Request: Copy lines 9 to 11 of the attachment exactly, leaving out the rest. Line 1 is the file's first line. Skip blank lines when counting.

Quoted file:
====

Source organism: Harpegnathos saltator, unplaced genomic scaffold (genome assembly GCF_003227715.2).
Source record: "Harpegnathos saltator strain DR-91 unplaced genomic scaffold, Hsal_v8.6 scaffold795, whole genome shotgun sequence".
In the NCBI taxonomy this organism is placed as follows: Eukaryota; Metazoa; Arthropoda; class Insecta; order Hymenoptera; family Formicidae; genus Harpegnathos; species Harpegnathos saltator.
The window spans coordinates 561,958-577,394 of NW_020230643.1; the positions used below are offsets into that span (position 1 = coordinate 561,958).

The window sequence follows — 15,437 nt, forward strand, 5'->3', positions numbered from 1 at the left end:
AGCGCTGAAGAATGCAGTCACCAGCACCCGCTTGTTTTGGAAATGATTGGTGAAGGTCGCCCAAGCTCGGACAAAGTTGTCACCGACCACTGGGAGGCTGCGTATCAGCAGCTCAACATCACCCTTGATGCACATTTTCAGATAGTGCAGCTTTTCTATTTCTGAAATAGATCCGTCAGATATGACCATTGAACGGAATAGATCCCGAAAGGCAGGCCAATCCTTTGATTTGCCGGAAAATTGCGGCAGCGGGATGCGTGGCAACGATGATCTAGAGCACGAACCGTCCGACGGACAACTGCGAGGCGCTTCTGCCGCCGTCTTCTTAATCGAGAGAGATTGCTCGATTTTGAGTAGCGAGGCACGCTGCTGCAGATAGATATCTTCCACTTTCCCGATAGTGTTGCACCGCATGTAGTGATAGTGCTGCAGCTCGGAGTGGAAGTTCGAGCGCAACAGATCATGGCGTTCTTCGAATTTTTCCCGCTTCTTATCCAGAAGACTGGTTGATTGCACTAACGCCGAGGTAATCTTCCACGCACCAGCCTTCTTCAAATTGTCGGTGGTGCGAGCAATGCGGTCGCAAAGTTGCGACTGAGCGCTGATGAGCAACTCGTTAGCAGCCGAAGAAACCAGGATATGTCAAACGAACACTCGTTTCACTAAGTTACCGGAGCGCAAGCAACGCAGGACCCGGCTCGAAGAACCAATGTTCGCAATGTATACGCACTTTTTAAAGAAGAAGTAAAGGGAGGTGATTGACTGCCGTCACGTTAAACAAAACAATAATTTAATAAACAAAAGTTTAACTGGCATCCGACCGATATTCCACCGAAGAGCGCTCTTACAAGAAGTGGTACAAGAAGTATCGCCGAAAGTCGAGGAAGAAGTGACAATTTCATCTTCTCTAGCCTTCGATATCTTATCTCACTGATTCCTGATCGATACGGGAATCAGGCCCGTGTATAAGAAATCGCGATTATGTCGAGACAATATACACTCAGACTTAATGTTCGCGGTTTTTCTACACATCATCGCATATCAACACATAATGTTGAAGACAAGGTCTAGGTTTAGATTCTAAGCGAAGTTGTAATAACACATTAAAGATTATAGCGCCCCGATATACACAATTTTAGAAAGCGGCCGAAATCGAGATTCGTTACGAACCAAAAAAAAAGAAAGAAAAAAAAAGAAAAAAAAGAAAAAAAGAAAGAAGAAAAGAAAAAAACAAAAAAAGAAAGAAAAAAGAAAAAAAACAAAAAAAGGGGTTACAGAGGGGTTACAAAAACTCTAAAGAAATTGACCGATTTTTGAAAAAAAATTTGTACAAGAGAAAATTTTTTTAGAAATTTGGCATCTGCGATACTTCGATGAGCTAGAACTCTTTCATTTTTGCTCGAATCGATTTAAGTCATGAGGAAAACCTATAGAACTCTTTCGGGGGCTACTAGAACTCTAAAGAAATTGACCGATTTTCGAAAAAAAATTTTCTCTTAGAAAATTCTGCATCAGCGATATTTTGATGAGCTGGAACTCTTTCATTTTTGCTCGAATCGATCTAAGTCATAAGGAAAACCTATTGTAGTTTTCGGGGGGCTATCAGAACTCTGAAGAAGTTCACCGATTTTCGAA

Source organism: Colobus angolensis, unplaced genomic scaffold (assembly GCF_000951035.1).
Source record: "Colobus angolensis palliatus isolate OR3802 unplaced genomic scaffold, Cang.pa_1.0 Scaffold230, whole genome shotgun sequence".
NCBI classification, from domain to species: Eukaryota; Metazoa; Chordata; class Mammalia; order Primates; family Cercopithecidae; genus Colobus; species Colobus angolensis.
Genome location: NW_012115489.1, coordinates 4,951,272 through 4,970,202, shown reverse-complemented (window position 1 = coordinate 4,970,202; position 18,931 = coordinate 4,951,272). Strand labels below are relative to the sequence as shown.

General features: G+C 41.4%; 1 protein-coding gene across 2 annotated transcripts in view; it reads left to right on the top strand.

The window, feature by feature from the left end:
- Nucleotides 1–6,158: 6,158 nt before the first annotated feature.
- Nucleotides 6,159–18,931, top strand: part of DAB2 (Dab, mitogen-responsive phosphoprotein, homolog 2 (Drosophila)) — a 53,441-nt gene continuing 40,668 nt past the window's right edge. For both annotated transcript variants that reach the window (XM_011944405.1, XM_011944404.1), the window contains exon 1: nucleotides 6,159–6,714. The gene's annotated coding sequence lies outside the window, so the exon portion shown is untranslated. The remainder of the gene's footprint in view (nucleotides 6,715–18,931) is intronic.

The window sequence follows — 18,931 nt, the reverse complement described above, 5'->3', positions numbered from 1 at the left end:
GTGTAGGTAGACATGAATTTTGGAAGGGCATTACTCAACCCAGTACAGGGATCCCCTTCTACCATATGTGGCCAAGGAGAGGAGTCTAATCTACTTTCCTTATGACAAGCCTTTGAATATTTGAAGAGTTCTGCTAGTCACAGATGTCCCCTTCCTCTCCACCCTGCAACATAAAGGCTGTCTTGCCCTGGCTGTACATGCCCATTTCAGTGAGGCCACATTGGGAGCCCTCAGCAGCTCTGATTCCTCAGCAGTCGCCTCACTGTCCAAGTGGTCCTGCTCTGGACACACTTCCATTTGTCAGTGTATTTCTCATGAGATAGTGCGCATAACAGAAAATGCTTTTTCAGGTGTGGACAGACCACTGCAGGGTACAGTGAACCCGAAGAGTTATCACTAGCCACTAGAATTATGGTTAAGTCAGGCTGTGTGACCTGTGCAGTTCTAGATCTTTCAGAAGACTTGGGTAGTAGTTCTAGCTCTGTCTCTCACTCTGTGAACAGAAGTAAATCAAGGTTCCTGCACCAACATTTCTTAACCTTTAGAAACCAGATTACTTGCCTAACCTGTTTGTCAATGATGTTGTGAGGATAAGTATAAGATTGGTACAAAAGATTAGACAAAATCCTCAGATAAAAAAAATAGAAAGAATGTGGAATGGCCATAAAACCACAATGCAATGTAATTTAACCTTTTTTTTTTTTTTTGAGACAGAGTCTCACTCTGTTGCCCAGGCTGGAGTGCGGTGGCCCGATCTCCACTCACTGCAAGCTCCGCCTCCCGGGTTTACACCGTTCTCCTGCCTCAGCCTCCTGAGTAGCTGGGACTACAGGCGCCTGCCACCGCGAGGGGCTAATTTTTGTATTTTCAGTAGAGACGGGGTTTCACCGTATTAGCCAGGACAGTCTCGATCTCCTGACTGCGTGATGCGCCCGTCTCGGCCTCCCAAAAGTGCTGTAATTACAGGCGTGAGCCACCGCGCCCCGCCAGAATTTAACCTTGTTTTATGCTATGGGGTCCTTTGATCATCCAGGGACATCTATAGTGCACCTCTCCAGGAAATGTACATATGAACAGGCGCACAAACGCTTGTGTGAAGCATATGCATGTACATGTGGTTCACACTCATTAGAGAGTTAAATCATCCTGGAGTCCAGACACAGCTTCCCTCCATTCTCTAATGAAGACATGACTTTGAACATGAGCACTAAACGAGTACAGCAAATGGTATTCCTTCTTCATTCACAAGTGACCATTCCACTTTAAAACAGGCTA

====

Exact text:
NCBI classification, from domain to species: Eukaryota; Metazoa; Chordata; class Mammalia; order Primates; family Cercopithecidae; genus Colobus; species Colobus angolensis.
Genome location: NW_012115489.1, coordinates 4,951,272 through 4,970,202, shown reverse-complemented (window position 1 = coordinate 4,970,202; position 18,931 = coordinate 4,951,272). Strand labels below are relative to the sequence as shown.

General features: G+C 41.4%; 1 protein-coding gene across 2 annotated transcripts in view; it reads left to right on the top strand.